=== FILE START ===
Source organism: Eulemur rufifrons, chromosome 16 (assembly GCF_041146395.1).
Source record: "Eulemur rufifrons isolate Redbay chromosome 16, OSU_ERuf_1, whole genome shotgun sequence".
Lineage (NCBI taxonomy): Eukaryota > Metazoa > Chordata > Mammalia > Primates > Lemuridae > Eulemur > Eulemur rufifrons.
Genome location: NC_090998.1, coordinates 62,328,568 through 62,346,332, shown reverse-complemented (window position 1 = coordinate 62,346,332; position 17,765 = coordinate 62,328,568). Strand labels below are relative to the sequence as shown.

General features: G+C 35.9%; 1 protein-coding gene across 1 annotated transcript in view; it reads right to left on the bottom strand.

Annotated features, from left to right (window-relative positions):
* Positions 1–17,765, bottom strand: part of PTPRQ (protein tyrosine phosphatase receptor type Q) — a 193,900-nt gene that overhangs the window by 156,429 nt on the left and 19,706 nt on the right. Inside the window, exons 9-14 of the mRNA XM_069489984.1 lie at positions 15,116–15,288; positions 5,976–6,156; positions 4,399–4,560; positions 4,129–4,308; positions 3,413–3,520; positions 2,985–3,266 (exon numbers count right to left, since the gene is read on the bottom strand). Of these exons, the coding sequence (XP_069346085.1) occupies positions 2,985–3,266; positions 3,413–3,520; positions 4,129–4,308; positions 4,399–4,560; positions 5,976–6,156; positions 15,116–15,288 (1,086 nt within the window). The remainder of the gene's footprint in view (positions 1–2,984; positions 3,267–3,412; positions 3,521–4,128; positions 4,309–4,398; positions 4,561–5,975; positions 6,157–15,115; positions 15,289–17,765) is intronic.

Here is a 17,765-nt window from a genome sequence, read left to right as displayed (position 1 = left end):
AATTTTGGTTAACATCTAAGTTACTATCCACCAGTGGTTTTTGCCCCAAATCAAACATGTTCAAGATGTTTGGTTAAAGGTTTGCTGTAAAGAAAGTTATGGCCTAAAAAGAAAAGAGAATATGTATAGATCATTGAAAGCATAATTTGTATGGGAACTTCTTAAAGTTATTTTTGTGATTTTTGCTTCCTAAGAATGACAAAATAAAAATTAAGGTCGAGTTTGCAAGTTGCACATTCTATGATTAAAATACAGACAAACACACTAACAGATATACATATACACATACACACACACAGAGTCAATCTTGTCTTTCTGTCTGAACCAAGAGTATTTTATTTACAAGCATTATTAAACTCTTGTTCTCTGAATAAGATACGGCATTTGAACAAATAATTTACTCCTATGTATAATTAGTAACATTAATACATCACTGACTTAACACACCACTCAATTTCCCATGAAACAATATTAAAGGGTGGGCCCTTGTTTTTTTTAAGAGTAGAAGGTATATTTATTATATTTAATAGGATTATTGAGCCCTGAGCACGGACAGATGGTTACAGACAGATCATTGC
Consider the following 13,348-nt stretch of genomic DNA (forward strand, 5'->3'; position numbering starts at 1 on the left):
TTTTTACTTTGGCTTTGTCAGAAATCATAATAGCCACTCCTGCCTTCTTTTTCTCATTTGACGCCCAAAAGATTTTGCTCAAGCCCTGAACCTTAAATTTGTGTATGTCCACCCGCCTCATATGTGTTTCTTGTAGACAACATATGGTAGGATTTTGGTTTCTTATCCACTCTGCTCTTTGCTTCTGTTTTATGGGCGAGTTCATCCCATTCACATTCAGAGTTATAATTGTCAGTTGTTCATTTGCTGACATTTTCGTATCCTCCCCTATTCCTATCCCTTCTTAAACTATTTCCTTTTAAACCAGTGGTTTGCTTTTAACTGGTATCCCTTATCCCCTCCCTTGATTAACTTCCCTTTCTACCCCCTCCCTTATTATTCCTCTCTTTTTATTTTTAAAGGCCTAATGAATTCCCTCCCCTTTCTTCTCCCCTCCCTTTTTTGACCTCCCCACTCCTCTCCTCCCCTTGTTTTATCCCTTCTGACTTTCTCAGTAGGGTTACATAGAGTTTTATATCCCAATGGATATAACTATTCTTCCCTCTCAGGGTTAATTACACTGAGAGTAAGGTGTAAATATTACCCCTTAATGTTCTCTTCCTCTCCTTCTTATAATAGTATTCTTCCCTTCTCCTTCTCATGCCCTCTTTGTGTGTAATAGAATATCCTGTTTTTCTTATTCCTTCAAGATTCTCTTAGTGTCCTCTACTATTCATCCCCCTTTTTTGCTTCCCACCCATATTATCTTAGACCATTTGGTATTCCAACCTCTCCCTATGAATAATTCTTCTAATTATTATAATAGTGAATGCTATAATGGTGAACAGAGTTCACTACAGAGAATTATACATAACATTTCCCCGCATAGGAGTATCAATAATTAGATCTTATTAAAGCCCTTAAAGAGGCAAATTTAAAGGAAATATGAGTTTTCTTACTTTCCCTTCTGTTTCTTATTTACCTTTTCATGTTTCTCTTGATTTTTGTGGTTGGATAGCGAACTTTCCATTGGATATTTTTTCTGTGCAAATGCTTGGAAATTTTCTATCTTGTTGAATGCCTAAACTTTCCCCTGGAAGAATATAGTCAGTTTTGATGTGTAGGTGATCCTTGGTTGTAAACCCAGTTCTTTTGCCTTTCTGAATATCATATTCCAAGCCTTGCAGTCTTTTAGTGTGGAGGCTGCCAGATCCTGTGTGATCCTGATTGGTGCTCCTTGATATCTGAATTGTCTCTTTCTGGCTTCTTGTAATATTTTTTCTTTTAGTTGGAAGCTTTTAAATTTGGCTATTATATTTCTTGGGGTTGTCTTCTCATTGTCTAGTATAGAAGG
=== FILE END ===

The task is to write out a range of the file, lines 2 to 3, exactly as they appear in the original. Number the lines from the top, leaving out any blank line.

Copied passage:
Source record: "Eulemur rufifrons isolate Redbay chromosome 16, OSU_ERuf_1, whole genome shotgun sequence".
Lineage (NCBI taxonomy): Eukaryota > Metazoa > Chordata > Mammalia > Primates > Lemuridae > Eulemur > Eulemur rufifrons.